The book was typeset in Nuremberg, Germany, initially under the supervision of Rheticus. Andreas Osiander, who took over supervision when Rheticus left Nuremberg, wrote to Copernicus in 1541, urging him to avoid a direct attack on the teachings of the Church about the arrangement of the solar system. Osiander suggested the introduction to De revolutionibus should indicate that either the hypothesis of Copernicus or that of Ptolemy could explain the observed planetary motion. Copernicus rejected this, but Osiander removed the introduction Copernicus had written and substituted his own preface, which emphasized that De revolutionibus presented a hypothesis. Since Osiander did not sign the new preface, readers generally assumed it was written by Copernicus, who did not see a copy of the printed work until he was near death in 1543. Catholicism;and cosmology[cosmology]

Osiander’s preface might have kept Roman Catholic theologians from attacking the book for some time. De revolutionibus was not placed on the Index librorum prohibitorum (the Index of Prohibited Books) of the Roman Catholic Church until 1616, when the Holy Office in the Vatican began its investigation of the astronomer Galileo Galilei, who had spoken openly of his admiration for the work of Copernicus. At that time the Holy Office pronounced the idea of a Sun-centered solar system to be “foolish and philosophically absurd.” In the intervening years, Roman Catholic leaders faced another challenge to the special status of the earth and of humankind. Giordano Bruno, an Italian astronomer, philosopher, and Catholic cleric, was burned alive in 1600 for suggesting that the universe might contain other inhabited worlds.


Although Christian religious leaders rejected Copernicus’s work, it was widely adopted by astronomers and astrologers throughout Europe as the method to predict planetary positions because of the simplicity of calculating the positions using this method.

The publication of De revolutionibus began what is called the Copernican Revolution. Copernicus’s work influenced later European astronomers, including Johannes Kepler and Galileo Galilei, and set the stage for the adoption of the Sun-centered model of the solar system by the scientific world. Kepler replaced the concentric circles of the Copernican model with elliptical paths for the planets and removed all the remaining discrepancies between observed planetary positions and the predictions of the Sun-centered model. Galileo, whose Dialogo . . . sopra i due massimi sistemi del mondo (Dialogue Concerning the Two Chief World Systems, 1953) was published in 1632, firmly established the Sun-centered solar system in the minds of European astronomers.

Further Reading
  • citation-type="booksimple"

    xlink:type="simple">Armitage, Angus. Copernicus. New York: T. Yoseloff, 1957. A biographical account of Copernicus describing the impact of his ideas on modern science.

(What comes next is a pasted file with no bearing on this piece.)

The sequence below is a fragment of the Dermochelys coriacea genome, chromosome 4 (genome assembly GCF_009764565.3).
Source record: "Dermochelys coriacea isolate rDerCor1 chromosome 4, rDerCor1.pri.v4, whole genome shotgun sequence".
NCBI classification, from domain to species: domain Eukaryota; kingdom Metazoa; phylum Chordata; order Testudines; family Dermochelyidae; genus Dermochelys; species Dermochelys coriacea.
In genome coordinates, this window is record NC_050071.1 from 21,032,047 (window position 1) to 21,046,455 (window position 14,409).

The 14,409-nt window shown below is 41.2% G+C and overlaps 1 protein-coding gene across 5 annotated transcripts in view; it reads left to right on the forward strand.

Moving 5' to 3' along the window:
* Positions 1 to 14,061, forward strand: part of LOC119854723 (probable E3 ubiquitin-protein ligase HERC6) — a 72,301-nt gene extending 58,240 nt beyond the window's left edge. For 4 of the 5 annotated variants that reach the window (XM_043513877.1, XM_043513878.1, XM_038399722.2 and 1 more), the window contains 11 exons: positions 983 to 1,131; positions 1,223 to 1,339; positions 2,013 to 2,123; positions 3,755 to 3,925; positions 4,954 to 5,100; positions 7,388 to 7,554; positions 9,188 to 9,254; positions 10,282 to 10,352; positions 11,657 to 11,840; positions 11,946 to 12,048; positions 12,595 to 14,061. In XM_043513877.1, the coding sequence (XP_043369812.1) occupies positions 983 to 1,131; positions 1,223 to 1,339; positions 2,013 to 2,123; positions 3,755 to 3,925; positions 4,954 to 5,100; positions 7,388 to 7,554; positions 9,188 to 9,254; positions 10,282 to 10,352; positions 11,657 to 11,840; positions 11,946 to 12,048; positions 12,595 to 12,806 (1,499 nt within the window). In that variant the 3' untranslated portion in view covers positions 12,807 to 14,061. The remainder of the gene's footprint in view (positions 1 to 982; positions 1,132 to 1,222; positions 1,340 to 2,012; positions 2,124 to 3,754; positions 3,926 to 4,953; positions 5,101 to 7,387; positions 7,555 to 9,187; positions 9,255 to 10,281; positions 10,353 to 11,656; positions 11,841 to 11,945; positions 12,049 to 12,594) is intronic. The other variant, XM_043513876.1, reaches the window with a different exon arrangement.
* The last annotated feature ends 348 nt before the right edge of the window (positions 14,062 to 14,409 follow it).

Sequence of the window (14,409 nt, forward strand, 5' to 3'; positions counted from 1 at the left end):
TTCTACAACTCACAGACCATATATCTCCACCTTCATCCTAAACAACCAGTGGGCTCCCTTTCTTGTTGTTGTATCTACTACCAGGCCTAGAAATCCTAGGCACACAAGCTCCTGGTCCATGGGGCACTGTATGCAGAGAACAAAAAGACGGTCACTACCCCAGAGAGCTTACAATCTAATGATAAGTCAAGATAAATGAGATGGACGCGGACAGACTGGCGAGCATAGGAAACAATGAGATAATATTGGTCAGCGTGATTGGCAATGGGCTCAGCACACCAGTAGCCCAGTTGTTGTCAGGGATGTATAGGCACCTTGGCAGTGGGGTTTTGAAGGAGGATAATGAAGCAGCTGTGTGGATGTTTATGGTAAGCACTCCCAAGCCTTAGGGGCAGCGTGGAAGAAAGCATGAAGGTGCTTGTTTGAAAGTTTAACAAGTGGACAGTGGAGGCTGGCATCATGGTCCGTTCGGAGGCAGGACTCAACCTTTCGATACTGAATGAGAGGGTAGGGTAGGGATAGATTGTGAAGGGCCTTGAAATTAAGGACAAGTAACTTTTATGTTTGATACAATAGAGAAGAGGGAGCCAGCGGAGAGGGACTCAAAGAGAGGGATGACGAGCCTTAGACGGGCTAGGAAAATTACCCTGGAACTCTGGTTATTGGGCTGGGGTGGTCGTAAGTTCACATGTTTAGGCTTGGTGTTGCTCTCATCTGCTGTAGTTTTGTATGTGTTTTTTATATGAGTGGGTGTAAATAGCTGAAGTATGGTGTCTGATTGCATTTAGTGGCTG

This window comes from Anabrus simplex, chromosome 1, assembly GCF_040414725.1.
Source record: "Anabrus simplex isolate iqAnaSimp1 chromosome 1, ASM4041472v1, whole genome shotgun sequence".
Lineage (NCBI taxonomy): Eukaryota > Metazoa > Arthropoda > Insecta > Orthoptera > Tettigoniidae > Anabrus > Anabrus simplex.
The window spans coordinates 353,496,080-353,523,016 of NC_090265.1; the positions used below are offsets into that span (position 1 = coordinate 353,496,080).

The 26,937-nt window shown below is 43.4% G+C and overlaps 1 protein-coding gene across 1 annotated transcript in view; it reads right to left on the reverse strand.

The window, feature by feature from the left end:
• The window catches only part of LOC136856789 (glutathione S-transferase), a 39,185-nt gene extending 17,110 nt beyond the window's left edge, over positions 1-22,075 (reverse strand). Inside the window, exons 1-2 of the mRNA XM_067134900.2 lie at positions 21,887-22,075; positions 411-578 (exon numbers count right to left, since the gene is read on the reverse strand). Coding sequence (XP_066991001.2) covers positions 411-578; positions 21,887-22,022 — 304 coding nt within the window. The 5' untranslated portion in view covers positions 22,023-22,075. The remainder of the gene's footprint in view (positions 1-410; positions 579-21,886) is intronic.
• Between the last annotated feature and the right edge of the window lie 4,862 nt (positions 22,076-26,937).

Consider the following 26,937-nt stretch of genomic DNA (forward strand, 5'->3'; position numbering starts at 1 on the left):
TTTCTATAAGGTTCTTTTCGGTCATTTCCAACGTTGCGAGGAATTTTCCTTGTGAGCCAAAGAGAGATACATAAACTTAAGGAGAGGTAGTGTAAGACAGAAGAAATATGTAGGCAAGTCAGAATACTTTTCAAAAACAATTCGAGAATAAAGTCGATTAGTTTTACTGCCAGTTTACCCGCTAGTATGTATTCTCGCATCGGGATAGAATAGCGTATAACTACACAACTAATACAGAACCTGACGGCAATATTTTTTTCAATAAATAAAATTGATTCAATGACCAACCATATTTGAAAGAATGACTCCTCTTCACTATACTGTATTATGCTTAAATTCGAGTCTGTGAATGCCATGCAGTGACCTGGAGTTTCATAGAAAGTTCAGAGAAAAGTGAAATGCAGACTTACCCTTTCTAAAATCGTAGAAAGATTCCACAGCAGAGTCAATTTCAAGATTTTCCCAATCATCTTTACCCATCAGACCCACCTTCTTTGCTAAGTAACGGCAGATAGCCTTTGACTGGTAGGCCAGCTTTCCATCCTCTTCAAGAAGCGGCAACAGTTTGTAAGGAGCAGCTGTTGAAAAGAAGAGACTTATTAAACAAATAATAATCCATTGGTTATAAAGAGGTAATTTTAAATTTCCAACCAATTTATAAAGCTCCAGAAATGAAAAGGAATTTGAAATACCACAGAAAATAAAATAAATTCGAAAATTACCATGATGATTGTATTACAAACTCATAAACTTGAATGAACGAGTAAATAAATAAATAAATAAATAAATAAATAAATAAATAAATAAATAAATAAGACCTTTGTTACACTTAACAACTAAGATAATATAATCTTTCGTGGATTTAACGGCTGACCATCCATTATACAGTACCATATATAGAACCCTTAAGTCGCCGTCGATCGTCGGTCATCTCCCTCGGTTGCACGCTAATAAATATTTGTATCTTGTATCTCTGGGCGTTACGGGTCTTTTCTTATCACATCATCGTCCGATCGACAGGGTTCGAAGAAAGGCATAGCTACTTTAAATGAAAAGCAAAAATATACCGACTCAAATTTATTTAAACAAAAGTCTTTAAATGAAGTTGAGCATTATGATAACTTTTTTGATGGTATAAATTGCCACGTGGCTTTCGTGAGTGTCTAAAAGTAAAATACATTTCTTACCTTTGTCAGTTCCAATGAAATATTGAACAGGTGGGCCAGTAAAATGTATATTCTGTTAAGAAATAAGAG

• citation-type="booksimple"

    xlink:type="simple">Barrett, Peter. Science and Theology Since Copernicus: The Search for Understanding. Reprint. Poole, Dorset, England: T&T Clark, 2003. Traces the legacy of Copernicus over four hundred years. Traces the history of the debate between science and Christianity, attempting to fashion a philosophical basis for the simultaneous embrace of scientific method and religious faith in the modern world.
  • citation-type="booksimple"

    xlink:type="simple">Blumenberg, Hans. The Genesis of the Copernican World. Translated by Robert M. Wallace. Cambridge, Mass.: MIT Press, 1987. A study of the ideas of the Copernican Revolution with a focus on its impact on European history.
  • citation-type="booksimple"

    xlink:type="simple">Durham, Frank, and Robert D. Purrington. Frame of the Universe. New York: Cambridge University Press, 1983. Traces the evolution of ideas about the arrangement of the solar system, with a two-chapter discussion of the Copernican Revolution.
  • citation-type="booksimple"

    xlink:type="simple">Gingerich, Owen. The Book Nobody Read: Chasing the Revolutions of Nicolaus Copernicus. New York: Walker, 2004. A fascinating and original work of scholarship. Gingerich spent years tracking down and examining every extant copy of the original printing of De revolutionibus. Using this bibliographic analysis, he demonstrates who read the work, what they thought of it, and how Copernicus’s ideas spread throughout Europe. Includes illustrations, photographic plates, maps, bibliographic references, and index.
  • citation-type="booksimple"

    xlink:type="simple">Henry, John. Moving Heaven and Earth: Copernicus and the Solar System. Cambridge, England: Icon, 2001. Argues that Copernicus’s discovery had revolutionary effects for the cultural status afforded to theoretical science and mathematics in Western culture. Asserts that before Copernicus, pure knowledge was believed to come only from the traditions of ancient scholars, whose work was preserved only in fragments. Copernicus demonstrated that abstract mathematics and formal scientific inquiry could produce pure knowledge on their own, thereby transforming the nature of thought and truth in the West.
  • citation-type="booksimple"

    xlink:type="simple">Kuhn, Thomas S. The Copernican Revolution. Cambridge, Mass.: Harvard University Press, 1966. An in-depth account of the ideas of Galileo and their influence on European astronomy.
  • citation-type="booksimple"

    xlink:type="simple">Ley, Willy. Watchers of the Skies. New York: Viking Press, 1966. An excellent account of early astronomy, with a chapter on Copernicus and his major work.

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c. 1478-1519: Leonardo da Vinci Compiles His Notebooks

1572-1574: Tycho Brahe Observes a Supernova

1580’s-1590’s: Galileo Conducts His Early Experiments

1582: Gregory XIII Reforms the Calendar

1583-1600: Bruno’s Theory of the Infinite Universe

1600: William Gilbert Publishes De Magnete